September 2010 - latest addition: The catoloque "Visa Versa re-visited" - in print.
outline of lecture, friday, November 20 th
Bristol – Groningen, Vice Versa ( from November 12 th in Bristol, Vice Versa Fase 2)
My fascination with ‘materials’ plays a vital role in my art and so does ‘morality’. I address both ‘matter’ and the question ‘does it matter?’
The fragility of my work adds an extra dimension to the installations, for one never knows whether they will (accidently) be disturbed. Although this delicacy is not my first goal, it intensifies the audience’s connection to my work (matter) and message (morality). The two installations that I intend to show in Bristol are representative of these two strands in my work. The first work is predominantly ‘material’ and glorifies childhood, playfulness and maybe even a more innocent age (made of children’s building blocks, title: ‘Royal Game’). The second work emphasises ‘health’ and our responsibility for our own (vulnerable) body – a message that is often repeated in my art. In this work, the ‘morality’ is more important and the material (in this instance saturated fat) is only a vehicle to address this. This work is titled “Our Earthly Home” – a biblical reference to our bodies.
“Our Earthly Home” is one of a series of works that relate to my latest project about hunger on a world scale (www.globalfatexchange.com). Besides installations, I have used the internet for a ‘virtual’ exchange of fat. Through the Global Fat Exchange project, I am trying to find an artistic answer to the inequality in food distribution: the amount of overweight people equals roughly the amount of hungry people. I suggest that people make a pledge to send a certain amount of money to a hunger relief project as a ‘moral incentive’ to lose weight. This will benefit the overweight as well as hungry people to gain health: ‘Global Fat Exchange’.
Many elements in my art are directly inspired by my job as a dietician and the perceptions people express in respect to their own health/lifestyle. Through this art I like to place individual issues in a global context.
Bristol - Groningen academieminerva.nl and photos from the Groningen show
Read about all participating artist further down this page.
Deze installatie was onderdeel van de tentoonstelling Vice Versa Fase 1 (Academie Minerva, Groningen, september 2009). Materiaal: suiker, oude stoel. Afmetingen tapijt: 2,3 x 1,70 m.
This installation was part of Vice Versa Fase 1 art show (Academie Minverva, Groningen, the Netherlands, September 2009). Material: suger, old chair. Proportions carpet: 2,3x 1,70 m.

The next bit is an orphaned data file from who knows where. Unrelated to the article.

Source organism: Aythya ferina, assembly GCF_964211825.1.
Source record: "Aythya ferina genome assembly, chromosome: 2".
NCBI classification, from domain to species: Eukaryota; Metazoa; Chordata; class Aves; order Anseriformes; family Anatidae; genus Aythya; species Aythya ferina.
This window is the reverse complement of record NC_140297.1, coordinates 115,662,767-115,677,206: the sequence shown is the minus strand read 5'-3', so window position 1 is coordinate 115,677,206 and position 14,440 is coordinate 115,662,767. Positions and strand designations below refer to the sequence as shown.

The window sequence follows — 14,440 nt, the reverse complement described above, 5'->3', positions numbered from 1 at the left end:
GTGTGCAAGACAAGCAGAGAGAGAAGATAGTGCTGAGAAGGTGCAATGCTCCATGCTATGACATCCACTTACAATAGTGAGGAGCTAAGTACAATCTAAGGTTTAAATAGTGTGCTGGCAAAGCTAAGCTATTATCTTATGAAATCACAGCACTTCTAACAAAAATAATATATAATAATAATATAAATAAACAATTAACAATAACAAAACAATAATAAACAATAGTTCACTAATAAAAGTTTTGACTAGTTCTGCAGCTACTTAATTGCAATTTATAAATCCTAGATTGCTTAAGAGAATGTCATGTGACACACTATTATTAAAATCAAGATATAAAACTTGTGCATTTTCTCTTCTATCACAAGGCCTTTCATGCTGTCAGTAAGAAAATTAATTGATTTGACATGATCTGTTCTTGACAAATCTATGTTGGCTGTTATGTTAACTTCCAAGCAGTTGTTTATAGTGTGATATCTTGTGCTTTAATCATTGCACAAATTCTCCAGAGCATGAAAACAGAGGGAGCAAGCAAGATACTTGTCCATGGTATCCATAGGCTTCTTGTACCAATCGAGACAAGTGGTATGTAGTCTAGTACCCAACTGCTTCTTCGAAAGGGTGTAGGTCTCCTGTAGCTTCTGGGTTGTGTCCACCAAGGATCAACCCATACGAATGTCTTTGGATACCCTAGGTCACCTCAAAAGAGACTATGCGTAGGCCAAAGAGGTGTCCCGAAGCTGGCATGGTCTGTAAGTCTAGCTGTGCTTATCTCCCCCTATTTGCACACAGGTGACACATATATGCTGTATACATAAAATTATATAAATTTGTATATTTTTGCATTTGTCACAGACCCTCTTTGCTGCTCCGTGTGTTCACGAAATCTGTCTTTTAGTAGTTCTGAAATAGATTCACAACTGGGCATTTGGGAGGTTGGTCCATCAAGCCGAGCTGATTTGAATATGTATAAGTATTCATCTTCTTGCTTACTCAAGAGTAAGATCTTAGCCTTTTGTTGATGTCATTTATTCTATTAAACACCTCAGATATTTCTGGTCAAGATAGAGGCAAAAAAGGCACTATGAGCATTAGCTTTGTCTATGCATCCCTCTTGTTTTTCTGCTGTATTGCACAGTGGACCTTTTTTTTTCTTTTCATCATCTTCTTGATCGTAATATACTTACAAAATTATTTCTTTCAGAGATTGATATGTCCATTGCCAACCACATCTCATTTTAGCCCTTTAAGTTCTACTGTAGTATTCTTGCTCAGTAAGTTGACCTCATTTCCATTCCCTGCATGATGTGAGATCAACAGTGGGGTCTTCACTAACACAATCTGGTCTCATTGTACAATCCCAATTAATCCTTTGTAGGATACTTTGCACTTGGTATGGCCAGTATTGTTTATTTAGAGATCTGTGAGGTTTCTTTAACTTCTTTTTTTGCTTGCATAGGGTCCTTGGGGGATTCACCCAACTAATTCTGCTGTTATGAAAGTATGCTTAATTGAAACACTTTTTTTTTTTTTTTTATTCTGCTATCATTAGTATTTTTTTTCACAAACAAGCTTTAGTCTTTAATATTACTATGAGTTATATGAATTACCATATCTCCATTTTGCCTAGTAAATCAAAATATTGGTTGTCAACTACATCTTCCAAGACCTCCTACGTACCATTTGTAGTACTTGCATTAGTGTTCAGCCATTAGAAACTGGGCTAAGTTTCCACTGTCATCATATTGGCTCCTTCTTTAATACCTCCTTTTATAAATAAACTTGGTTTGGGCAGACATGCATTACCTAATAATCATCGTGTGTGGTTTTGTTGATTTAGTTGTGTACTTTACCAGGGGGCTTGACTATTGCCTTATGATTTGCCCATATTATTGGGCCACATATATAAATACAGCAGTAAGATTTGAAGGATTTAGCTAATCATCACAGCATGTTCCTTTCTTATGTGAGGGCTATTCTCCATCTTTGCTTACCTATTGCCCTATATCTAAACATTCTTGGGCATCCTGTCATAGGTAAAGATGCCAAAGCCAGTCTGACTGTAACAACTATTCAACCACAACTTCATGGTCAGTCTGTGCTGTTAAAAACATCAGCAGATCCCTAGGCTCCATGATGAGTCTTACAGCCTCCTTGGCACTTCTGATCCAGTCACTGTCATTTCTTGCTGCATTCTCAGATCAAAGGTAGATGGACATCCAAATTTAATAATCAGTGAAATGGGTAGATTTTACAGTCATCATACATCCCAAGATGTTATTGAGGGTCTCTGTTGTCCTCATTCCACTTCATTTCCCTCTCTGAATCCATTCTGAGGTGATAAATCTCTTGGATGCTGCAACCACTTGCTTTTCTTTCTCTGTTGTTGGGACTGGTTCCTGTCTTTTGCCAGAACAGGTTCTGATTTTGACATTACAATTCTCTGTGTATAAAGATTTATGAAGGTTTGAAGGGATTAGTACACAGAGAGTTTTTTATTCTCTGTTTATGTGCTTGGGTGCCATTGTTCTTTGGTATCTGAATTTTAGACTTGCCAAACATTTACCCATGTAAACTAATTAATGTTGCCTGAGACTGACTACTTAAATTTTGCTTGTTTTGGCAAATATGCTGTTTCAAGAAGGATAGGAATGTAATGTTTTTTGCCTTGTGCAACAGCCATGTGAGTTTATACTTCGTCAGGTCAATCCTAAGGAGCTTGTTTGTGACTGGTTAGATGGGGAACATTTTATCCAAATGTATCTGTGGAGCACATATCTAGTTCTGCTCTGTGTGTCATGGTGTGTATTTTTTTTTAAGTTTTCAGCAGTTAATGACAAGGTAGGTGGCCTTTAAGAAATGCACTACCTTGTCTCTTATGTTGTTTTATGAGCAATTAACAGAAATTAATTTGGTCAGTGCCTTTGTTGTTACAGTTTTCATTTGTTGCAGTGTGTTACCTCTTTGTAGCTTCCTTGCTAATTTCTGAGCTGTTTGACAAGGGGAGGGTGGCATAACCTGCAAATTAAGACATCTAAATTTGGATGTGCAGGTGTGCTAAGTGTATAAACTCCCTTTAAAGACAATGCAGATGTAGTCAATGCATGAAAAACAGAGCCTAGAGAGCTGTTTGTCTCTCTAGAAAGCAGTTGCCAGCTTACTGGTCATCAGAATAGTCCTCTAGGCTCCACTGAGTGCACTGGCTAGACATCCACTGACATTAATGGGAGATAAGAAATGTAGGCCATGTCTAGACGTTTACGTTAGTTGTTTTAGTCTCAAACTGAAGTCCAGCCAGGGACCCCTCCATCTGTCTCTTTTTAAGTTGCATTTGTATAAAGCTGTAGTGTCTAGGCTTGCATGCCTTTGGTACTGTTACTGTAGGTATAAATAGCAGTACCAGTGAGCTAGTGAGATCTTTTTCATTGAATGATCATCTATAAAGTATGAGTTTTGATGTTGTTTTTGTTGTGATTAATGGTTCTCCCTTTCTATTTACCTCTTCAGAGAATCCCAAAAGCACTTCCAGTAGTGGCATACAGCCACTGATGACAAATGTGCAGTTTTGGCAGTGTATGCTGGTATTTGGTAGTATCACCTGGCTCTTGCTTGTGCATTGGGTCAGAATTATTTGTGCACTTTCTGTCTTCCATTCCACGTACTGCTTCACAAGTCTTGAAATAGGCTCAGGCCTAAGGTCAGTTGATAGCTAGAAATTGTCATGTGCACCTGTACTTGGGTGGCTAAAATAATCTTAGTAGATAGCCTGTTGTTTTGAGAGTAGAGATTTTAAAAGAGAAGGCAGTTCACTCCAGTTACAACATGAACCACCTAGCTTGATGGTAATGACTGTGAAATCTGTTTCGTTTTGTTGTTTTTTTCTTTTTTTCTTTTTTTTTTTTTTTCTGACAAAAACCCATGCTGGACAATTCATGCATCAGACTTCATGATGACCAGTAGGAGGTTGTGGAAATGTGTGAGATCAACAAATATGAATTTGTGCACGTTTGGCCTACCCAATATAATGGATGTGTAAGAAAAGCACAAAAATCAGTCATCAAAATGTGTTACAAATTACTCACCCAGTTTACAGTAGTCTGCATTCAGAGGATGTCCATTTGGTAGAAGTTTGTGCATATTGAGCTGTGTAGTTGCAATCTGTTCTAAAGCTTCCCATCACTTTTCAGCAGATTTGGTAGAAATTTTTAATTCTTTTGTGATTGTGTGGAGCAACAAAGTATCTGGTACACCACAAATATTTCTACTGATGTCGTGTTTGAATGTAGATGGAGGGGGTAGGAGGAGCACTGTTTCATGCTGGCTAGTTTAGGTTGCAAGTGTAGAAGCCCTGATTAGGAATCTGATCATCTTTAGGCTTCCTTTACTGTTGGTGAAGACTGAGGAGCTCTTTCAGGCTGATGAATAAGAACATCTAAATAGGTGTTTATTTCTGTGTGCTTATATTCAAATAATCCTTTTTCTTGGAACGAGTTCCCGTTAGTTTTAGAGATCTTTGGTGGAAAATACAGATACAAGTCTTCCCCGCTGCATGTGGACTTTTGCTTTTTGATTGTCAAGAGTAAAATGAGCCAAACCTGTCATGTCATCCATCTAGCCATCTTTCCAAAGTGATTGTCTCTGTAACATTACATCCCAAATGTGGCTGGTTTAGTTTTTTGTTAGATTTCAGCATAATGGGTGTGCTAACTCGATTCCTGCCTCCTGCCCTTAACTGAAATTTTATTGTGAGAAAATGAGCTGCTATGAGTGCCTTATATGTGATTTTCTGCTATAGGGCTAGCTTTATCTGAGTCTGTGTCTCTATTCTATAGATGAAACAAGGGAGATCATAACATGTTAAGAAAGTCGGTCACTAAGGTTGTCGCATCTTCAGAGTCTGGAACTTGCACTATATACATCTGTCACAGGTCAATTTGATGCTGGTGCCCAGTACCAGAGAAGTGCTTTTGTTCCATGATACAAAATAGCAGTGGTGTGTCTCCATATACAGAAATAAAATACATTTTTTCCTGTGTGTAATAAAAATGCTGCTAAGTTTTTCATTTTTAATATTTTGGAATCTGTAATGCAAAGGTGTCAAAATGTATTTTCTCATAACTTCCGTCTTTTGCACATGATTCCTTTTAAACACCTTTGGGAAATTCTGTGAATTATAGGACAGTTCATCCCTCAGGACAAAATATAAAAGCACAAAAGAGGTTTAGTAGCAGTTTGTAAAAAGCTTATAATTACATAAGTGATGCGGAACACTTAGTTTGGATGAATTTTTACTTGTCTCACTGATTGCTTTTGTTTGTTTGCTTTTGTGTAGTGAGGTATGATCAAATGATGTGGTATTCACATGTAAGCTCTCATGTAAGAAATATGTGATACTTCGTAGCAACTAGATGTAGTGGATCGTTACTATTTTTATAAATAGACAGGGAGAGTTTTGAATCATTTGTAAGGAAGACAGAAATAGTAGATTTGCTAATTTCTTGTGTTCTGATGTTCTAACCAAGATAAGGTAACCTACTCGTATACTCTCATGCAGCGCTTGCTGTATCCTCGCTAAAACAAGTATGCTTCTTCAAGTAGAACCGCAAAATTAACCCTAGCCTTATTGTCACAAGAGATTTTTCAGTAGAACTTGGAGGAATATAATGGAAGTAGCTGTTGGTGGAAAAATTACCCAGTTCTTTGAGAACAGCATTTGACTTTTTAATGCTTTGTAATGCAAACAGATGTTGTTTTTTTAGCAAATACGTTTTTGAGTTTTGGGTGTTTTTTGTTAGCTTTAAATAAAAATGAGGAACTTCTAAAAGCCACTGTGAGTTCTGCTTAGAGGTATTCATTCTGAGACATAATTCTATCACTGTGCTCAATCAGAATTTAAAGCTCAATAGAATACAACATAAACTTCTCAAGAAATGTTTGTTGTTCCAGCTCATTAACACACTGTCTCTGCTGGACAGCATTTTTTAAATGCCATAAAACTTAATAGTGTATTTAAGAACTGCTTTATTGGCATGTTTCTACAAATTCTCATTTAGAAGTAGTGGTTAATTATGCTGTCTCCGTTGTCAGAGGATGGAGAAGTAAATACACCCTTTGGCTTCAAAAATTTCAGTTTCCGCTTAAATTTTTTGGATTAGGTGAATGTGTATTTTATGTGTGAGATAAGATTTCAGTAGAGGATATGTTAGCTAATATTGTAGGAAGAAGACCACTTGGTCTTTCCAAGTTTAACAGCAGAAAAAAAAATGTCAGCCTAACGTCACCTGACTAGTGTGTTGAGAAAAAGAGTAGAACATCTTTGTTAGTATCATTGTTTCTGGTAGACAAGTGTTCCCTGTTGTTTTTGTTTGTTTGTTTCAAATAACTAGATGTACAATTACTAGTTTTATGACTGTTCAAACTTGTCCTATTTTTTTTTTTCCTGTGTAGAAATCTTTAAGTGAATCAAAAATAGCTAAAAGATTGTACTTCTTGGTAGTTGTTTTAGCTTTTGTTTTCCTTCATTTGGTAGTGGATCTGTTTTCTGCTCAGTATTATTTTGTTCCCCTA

'The party's over'
2e installatie op de Vice Versa Fase 1 tentoonstelling. Materiaal: oude stoel, suiker en vintage tupperware, afmetingen: tapijt 145 cm in diameter. September 2009.
'The party's over'
2nd. installation on the Vice Versa Fase 1 show. Materials: old chair, sugar and vintage tupperware, measurements: diameter carpet 145 cm. September 2009.
VICE VERSA phase 2 will be executed from 12th of November - 10th of January 2010 at the main gallery space Motorcade/Flashparade of BV studios, Bedminster/Bristol.
On November the 21 and 22 nd. the public will have the chance to meet and question the artists in the course of a symposium also held at BV studios.
Parallel to the exhibition at BV studios the Dutch artists will exhibit work at the F-Block Gallery, Fine Art Department of the University of the West of England (UWE) in Bristol, 12th of November- 11 december 2009.
Students will be able to join lectures and enrol for individual tutorials given by the visiting artists from the Netherlands.
The Universities have shown interest in a dialogue and ongoing academic exchange in the future.
VICE VERSA is funded by the South West Arts Council and the Kunstraad Groningen.
The project is widely supported by a number of institutions and people of the creative sector in both cities.
We would like to give our special thanks to Leo Delfgauw (head Department Fine Art), Allie van Altena (tutor / artist) and George Herfkens (floor manager) of Academy Minerva for their kind support during the preparation and realization of the project's first phase at the Academy in Groningen. Further thanks go to the South West Arts Council/England and the Kunstraad Groningen/the Netherlands for their subsidies.